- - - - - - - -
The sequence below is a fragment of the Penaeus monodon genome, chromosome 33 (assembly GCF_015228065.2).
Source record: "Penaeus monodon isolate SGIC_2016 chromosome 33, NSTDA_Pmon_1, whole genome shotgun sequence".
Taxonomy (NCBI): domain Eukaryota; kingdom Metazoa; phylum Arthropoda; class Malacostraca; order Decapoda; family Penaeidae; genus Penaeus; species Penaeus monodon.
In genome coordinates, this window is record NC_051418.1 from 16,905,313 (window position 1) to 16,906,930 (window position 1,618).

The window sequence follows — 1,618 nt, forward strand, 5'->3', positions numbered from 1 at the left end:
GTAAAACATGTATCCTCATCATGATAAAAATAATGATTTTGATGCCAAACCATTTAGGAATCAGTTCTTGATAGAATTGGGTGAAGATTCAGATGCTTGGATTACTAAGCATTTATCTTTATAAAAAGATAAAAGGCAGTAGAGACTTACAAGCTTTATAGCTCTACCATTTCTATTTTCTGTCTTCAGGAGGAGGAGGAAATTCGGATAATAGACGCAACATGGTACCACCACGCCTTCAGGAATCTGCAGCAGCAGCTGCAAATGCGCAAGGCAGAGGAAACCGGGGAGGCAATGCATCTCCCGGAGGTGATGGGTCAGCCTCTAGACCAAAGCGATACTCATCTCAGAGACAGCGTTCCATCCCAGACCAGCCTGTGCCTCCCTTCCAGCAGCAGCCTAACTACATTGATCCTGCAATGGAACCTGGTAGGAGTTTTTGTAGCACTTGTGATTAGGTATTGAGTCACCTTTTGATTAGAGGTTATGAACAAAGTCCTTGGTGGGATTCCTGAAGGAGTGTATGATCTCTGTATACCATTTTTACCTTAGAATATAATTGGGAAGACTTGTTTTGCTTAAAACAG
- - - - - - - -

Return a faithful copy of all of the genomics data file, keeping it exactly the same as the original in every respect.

The sequence below is a fragment of the Penaeus monodon genome, chromosome 33 (assembly GCF_015228065.2).
Source record: "Penaeus monodon isolate SGIC_2016 chromosome 33, NSTDA_Pmon_1, whole genome shotgun sequence".
Taxonomy (NCBI): domain Eukaryota; kingdom Metazoa; phylum Arthropoda; class Malacostraca; order Decapoda; family Penaeidae; genus Penaeus; species Penaeus monodon.
In genome coordinates, this window is record NC_051418.1 from 16,905,313 (window position 1) to 16,906,930 (window position 1,618).

The window sequence follows — 1,618 nt, forward strand, 5'->3', positions numbered from 1 at the left end:
GTAAAACATGTATCCTCATCATGATAAAAATAATGATTTTGATGCCAAACCATTTAGGAATCAGTTCTTGATAGAATTGGGTGAAGATTCAGATGCTTGGATTACTAAGCATTTATCTTTATAAAAAGATAAAAGGCAGTAGAGACTTACAAGCTTTATAGCTCTACCATTTCTATTTTCTGTCTTCAGGAGGAGGAGGAAATTCGGATAATAGACGCAACATGGTACCACCACGCCTTCAGGAATCTGCAGCAGCAGCTGCAAATGCGCAAGGCAGAGGAAACCGGGGAGGCAATGCATCTCCCGGAGGTGATGGGTCAGCCTCTAGACCAAAGCGATACTCATCTCAGAGACAGCGTTCCATCCCAGACCAGCCTGTGCCTCCCTTCCAGCAGCAGCCTAACTACATTGATCCTGCAATGGAACCTGGTAGGAGTTTTTGTAGCACTTGTGATTAGGTATTGAGTCACCTTTTGATTAGAGGTTATGAACAAAGTCCTTGGTGGGATTCCTGAAGGAGTGTATGATCTCTGTATACCATTTTTACCTTAGAATATAATTGGGAAGACTTGTTTTGCTTAAAACAG